Sorry for being late. It’s the holiday season and those of us in retail are busy!

‘Tis the season… for scams!

Ericsson DBH 1001

Ericsson DBH 1001 (ca. 1931), the first combined telephone made with a Bakelite housing and handset.

Scams are everywhere with people vulnerable and gullible to believe the voice at the end of the telephone. Although email scams continue, the most successful and cunning are happening over the phone.

According to the AARP Fraud Watch Network, the people perpetrating the scams are skilled in the psychological warfare necessary to get the intended victim to believe them. Most target the elderly because they are the ones with psychological issues that come from aging, such as reduced functionalities, loss of loved ones, and a changing culture that they do not understand.

Although gold and silver scams are not new, scammers are using the confusing language of new laws that allows these criminals to hide behind the mumbo-jumbo of words.

Unfortunately, these slick-talking salespeople are good at what they do. The result is separating their mark from their money, leaving the victim broke.

The best suggestion to deal with this type of fraud is not to buy anything over the telephone from someone you do not know. It does not matter how professional they sound or good they make you feel. These people are not looking out for your best interest.

Also, do not fall for the “we will hold your gold or silver in our vaults and give you a receipt” scam. While there are legitimate companies that will offer this service, for a fee, others are not licensed or insured to keep your assets secure. If you fall for this scam, they will run away with your money while you hold onto a worthless piece of paper.

Unless you initiate the call to a verified telephone number, do not give out any personal information to the person on the other end of the line. Even if the person claims to be from a charity, you will not be able to verify whether their story is true or not. Just hang up and go on with your life. You will be happier that you did!

RECOMMENDATION: If you want to learn more about how scams occur and how to protect yourself and your loved ones from them, you will want to listen to The Perfect Scam, a podcast from AARP. Although I have heard about many of these scams, the podcast puts them into a broader context by discussing how widespread it is. If there is a vulnerable person in your life, you should listen to this podcast to learn about the signals that they may be in trouble from a scammer. You can listen to it on your favorite podcast app or visit the podcast’s homepage.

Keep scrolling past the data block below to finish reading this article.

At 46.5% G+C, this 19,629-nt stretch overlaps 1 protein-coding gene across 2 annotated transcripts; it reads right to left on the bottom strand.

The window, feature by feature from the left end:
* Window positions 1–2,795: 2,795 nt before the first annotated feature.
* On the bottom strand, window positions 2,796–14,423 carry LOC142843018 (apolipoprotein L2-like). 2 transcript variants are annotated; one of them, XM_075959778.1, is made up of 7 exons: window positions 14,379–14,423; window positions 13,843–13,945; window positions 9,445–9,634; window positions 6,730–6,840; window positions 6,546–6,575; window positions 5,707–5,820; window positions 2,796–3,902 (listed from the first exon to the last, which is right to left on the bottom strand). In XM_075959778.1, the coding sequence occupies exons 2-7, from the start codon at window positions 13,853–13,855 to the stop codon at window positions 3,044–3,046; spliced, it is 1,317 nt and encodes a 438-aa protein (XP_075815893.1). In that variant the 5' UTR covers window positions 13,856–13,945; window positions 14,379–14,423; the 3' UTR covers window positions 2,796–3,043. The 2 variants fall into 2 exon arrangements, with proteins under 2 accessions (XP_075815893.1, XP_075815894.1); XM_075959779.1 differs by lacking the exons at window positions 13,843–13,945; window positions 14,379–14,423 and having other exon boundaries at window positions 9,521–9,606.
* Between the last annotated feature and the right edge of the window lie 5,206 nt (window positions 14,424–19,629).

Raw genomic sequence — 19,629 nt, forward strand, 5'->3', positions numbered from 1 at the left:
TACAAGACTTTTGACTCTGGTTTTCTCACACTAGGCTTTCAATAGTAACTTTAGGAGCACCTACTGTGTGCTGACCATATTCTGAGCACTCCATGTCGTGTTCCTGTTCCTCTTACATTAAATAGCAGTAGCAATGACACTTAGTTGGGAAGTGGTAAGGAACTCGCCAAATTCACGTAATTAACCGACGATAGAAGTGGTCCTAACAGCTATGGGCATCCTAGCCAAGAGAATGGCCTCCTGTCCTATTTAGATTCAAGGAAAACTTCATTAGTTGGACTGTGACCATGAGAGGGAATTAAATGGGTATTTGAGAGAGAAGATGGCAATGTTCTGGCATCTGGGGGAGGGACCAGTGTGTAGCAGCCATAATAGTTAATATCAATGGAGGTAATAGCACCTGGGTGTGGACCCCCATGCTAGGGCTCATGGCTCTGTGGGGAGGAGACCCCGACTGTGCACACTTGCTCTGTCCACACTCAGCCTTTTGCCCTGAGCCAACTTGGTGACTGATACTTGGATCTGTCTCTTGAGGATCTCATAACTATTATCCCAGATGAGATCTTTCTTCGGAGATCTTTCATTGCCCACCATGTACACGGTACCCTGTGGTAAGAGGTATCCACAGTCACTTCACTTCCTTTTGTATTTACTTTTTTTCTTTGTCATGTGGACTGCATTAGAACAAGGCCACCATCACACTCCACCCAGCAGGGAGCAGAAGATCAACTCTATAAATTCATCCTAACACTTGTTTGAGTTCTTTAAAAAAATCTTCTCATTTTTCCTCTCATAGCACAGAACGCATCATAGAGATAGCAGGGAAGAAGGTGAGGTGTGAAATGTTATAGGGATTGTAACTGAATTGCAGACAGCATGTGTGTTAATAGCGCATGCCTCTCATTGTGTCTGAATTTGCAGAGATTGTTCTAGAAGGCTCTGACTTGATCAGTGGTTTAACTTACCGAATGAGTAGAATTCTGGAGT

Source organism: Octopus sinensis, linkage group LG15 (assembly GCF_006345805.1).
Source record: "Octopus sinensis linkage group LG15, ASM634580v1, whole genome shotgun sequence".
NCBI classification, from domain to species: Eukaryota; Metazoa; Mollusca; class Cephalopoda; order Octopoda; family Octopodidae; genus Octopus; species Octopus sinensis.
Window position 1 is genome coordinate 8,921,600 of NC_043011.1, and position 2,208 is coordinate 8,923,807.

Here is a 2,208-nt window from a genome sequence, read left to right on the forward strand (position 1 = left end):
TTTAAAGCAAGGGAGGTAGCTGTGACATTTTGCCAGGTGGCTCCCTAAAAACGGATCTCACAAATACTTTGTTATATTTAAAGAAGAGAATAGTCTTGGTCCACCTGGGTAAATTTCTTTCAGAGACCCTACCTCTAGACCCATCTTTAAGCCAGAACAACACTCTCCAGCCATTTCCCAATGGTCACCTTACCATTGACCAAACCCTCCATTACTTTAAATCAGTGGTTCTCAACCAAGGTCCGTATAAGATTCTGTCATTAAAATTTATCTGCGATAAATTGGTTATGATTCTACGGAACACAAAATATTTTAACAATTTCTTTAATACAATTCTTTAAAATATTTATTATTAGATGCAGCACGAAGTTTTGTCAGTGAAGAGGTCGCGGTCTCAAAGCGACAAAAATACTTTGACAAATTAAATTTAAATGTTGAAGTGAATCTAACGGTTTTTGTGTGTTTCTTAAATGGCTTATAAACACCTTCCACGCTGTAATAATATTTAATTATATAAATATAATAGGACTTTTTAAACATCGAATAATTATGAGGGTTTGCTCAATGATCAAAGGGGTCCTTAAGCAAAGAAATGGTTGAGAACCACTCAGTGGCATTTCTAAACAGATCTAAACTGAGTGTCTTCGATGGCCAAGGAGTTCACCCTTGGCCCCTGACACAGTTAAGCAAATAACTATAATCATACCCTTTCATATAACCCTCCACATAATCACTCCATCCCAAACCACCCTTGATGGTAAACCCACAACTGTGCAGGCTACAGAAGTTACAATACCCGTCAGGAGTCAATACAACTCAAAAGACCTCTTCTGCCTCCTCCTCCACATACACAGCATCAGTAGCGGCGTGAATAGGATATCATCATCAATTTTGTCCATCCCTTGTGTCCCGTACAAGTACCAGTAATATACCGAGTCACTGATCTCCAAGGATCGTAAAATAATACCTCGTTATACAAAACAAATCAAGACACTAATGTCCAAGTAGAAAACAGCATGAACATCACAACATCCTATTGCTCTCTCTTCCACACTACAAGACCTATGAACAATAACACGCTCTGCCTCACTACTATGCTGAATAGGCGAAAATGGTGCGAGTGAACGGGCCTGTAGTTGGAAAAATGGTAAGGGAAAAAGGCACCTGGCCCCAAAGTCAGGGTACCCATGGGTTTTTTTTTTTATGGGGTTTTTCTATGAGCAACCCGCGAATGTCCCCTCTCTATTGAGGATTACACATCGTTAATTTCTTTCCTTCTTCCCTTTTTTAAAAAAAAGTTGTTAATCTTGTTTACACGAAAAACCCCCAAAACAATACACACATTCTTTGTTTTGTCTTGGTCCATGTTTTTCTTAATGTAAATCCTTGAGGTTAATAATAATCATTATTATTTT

And now the news…

 November 26, 2019
A chest containing 60 coins believed to have been in circulation in the 19th and 20th centuries was discovered in the basement of a dilapidated building, Russia’s state news agency TASS reports. The find is estimated to be worth up to 1 million rubles, or £2,200.  → Read more at

 November 28, 2019 A record-breaking coin auction was held recently at the Hotel Metropole in Monaco.  → Read more at

 November 28, 2019
The Royal Mint has launched its largest coin ever, a creation that measures 175mm in diameter, weighs 5kg and has a denomination of £5,000. The coin has been created as part of The Royal Mint’s new Great Engravers series, which pays homage to artists who have worked on British coinage.  → Read more at

 November 28, 2019
Lithuania announced it would celebrate Jewish heritage with a special coin, which some critics charge features a symbol associated with far-right admirers of Holocaust perpetrators. The 10-euro coin celebrates 2020’s labeling in Lithuania as the Year of the Gaon of Vilna and Jewish Heritage” and features a menorah atop a local symbol known as the Columns of Gediminas, commemorating that 13th-century ruler.  → Read more at

 November 28, 2019
Photo: Shutterstock  →
Coin Collectors News


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